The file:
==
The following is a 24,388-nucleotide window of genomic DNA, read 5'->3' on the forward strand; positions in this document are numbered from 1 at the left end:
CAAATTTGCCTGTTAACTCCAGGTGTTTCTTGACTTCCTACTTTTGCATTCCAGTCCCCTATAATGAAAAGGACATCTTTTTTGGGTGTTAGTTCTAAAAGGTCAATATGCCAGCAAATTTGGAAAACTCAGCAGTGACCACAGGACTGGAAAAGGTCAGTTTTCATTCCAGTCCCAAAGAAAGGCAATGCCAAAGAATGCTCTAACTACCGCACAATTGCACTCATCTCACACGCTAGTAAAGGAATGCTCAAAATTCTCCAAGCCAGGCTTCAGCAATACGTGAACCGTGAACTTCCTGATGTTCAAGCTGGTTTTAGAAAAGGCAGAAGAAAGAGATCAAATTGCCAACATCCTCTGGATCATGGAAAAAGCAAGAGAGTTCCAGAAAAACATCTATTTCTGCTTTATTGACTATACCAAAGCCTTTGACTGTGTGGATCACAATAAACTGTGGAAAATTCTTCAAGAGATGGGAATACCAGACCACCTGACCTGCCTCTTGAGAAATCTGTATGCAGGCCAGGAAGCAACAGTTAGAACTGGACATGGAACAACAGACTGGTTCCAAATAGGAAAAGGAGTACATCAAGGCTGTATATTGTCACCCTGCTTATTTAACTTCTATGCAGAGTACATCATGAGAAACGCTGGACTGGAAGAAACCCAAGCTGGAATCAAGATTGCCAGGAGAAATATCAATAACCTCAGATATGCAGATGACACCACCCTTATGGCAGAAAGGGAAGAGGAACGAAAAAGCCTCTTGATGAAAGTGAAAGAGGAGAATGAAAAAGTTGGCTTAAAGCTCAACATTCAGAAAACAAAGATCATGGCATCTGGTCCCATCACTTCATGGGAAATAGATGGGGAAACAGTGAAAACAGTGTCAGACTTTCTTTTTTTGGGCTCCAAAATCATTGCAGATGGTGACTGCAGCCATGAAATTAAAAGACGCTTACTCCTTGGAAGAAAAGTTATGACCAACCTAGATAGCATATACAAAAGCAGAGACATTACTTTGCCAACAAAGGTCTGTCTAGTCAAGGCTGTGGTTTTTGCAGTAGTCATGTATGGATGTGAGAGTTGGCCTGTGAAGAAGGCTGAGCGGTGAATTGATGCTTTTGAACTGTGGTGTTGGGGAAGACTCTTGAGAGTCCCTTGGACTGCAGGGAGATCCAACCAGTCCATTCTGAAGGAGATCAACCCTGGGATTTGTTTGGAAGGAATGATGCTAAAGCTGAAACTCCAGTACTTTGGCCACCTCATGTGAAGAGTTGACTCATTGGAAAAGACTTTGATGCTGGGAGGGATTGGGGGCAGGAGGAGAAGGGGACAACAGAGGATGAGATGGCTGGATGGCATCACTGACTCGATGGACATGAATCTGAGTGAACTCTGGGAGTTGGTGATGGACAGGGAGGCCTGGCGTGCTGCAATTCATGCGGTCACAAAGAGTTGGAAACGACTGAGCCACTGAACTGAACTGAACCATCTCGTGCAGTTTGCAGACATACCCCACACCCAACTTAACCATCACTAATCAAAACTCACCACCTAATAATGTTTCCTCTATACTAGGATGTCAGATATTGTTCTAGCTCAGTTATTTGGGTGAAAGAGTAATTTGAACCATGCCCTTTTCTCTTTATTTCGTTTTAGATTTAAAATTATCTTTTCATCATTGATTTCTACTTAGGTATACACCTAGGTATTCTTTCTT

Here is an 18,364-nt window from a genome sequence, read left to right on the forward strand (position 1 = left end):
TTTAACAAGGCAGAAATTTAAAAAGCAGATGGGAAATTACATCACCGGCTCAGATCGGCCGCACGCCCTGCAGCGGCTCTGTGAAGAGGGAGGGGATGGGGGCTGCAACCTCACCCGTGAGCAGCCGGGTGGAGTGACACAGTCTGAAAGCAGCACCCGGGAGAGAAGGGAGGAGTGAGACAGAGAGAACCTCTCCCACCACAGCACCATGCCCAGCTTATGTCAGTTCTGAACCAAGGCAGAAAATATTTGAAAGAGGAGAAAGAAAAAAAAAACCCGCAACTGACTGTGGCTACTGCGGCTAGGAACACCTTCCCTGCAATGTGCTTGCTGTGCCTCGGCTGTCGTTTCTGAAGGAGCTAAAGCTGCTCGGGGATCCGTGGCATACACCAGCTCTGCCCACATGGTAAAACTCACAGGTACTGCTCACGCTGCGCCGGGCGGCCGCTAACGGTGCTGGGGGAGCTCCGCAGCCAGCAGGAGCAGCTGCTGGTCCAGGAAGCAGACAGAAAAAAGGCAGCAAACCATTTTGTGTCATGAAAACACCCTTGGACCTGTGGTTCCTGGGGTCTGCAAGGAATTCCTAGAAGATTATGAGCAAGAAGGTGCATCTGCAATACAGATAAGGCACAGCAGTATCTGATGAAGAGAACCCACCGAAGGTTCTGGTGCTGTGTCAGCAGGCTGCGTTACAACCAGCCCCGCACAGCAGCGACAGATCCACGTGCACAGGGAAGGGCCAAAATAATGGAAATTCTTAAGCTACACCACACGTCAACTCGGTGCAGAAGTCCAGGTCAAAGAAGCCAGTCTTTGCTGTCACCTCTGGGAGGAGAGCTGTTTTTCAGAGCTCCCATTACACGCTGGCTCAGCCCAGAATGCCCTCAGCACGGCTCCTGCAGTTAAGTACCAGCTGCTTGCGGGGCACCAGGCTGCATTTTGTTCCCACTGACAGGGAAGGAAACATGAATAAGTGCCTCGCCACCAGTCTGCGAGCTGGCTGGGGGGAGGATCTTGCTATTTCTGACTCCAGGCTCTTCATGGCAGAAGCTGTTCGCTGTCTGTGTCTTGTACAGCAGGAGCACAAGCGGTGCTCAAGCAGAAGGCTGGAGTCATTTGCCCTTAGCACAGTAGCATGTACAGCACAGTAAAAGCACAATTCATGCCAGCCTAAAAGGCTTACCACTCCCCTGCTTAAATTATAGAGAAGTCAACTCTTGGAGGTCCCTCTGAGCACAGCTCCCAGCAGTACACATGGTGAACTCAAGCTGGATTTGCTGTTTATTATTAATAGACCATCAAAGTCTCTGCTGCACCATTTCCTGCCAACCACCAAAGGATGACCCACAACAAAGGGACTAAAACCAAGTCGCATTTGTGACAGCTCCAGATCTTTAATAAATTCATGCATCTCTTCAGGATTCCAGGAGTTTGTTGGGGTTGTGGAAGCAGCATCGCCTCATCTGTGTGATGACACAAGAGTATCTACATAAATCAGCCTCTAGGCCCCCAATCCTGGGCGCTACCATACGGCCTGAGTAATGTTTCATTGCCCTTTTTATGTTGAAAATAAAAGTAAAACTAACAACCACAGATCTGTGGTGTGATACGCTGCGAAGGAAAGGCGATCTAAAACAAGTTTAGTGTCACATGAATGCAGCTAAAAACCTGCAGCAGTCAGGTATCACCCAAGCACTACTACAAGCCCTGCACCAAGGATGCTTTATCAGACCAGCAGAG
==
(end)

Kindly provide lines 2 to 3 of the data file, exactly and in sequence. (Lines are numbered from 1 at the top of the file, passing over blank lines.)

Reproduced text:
CAAATTTGCCTGTTAACTCCAGGTGTTTCTTGACTTCCTACTTTTGCATTCCAGTCCCCTATAATGAAAAGGACATCTTTTTTGGGTGTTAGTTCTAAAAGGTCAATATGCCAGCAAATTTGGAAAACTCAGCAGTGACCACAGGACTGGAAAAGGTCAGTTTTCATTCCAGTCCCAAAGAAAGGCAATGCCAAAGAATGCTCTAACTACCGCACAATTGCACTCATCTCACACGCTAGTAAAGGAATGCTCAAAATTCTCCAAGCCAGGCTTCAGCAATACGTGAACCGTGAACTTCCTGATGTTCAAGCTGGTTTTAGAAAAGGCAGAAGAAAGAGATCAAATTGCCAACATCCTCTGGATCATGGAAAAAGCAAGAGAGTTCCAGAAAAACATCTATTTCTGCTTTATTGACTATACCAAAGCCTTTGACTGTGTGGATCACAATAAACTGTGGAAAATTCTTCAAGAGATGGGAATACCAGACCACCTGACCTGCCTCTTGAGAAATCTGTATGCAGGCCAGGAAGCAACAGTTAGAACTGGACATGGAACAACAGACTGGTTCCAAATAGGAAAAGGAGTACATCAAGGCTGTATATTGTCACCCTGCTTATTTAACTTCTATGCAGAGTACATCATGAGAAACGCTGGACTGGAAGAAACCCAAGCTGGAATCAAGATTGCCAGGAGAAATATCAATAACCTCAGATATGCAGATGACACCACCCTTATGGCAGAAAGGGAAGAGGAACGAAAAAGCCTCTTGATGAAAGTGAAAGAGGAGAATGAAAAAGTTGGCTTAAAGCTCAACATTCAGAAAACAAAGATCATGGCATCTGGTCCCATCACTTCATGGGAAATAGATGGGGAAACAGTGAAAACAGTGTCAGACTTTCTTTTTTTGGGCTCCAAAATCATTGCAGATGGTGACTGCAGCCATGAAATTAAAAGACGCTTACTCCTTGGAAGAAAAGTTATGACCAACCTAGATAGCATATACAAAAGCAGAGACATTACTTTGCCAACAAAGGTCTGTCTAGTCAAGGCTGTGGTTTTTGCAGTAGTCATGTATGGATGTGAGAGTTGGCCTGTGAAGAAGGCTGAGCGGTGAATTGATGCTTTTGAACTGTGGTGTTGGGGAAGACTCTTGAGAGTCCCTTGGACTGCAGGGAGATCCAACCAGTCCATTCTGAAGGAGATCAACCCTGGGATTTGTTTGGAAGGAATGATGCTAAAGCTGAAACTCCAGTACTTTGGCCACCTCATGTGAAGAGTTGACTCATTGGAAAAGACTTTGATGCTGGGAGGGATTGGGGGCAGGAGGAGAAGGGGACAACAGAGGATGAGATGGCTGGATGGCATCACTGACTCGATGGACATGAATCTGAGTGAACTCTGGGAGTTGGTGATGGACAGGGAGGCCTGGCGTGCTGCAATTCATGCGGTCACAAAGAGTTGGAAACGACTGAGCCACTGAACTGAACTGAACCATCTCGTGCAGTTTGCAGACATACCCCACACCCAACTTAACCATCACTAATCAAAACTCACCACCTAATAATGTTTCCTCTATACTAGGATGTCAGATATTGTTCTAGCTCAGTTATTTGGGTGAAAGAGTAATTTGAACCATGCCCTTTTCTCTTTATTTCGTTTTAGATTTAAAATTATCTTTTCATCATTGATTTCTACTTAGGTATACACCTAGGTATTCTTTCTT

Here is an 18,364-nt window from a genome sequence, read left to right on the forward strand (position 1 = left end):